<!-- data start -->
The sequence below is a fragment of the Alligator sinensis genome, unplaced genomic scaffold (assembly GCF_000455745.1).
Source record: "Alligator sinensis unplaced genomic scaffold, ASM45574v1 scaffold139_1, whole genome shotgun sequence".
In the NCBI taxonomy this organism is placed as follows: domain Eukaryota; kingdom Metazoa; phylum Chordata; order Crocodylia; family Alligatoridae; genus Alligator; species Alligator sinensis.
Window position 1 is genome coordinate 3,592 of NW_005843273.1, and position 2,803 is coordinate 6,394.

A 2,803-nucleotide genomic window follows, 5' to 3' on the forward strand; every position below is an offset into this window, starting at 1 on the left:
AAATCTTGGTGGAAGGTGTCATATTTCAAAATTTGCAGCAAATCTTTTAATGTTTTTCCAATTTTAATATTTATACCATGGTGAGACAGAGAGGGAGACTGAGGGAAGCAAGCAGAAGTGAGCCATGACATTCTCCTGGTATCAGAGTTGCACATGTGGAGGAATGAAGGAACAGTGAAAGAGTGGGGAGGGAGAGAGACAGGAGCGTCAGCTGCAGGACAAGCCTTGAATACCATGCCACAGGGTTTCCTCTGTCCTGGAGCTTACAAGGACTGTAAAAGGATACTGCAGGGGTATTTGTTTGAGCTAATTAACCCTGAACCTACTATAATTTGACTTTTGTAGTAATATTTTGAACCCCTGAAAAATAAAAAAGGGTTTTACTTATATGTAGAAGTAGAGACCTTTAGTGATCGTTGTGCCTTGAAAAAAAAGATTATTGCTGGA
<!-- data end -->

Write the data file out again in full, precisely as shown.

The sequence below is a fragment of the Alligator sinensis genome, unplaced genomic scaffold (assembly GCF_000455745.1).
Source record: "Alligator sinensis unplaced genomic scaffold, ASM45574v1 scaffold139_1, whole genome shotgun sequence".
In the NCBI taxonomy this organism is placed as follows: domain Eukaryota; kingdom Metazoa; phylum Chordata; order Crocodylia; family Alligatoridae; genus Alligator; species Alligator sinensis.
Window position 1 is genome coordinate 3,592 of NW_005843273.1, and position 2,803 is coordinate 6,394.

A 2,803-nucleotide genomic window follows, 5' to 3' on the forward strand; every position below is an offset into this window, starting at 1 on the left:
AAATCTTGGTGGAAGGTGTCATATTTCAAAATTTGCAGCAAATCTTTTAATGTTTTTCCAATTTTAATATTTATACCATGGTGAGACAGAGAGGGAGACTGAGGGAAGCAAGCAGAAGTGAGCCATGACATTCTCCTGGTATCAGAGTTGCACATGTGGAGGAATGAAGGAACAGTGAAAGAGTGGGGAGGGAGAGAGACAGGAGCGTCAGCTGCAGGACAAGCCTTGAATACCATGCCACAGGGTTTCCTCTGTCCTGGAGCTTACAAGGACTGTAAAAGGATACTGCAGGGGTATTTGTTTGAGCTAATTAACCCTGAACCTACTATAATTTGACTTTTGTAGTAATATTTTGAACCCCTGAAAAATAAAAAAGGGTTTTACTTATATGTAGAAGTAGAGACCTTTAGTGATCGTTGTGCCTTGAAAAAAAAGATTATTGCTGGA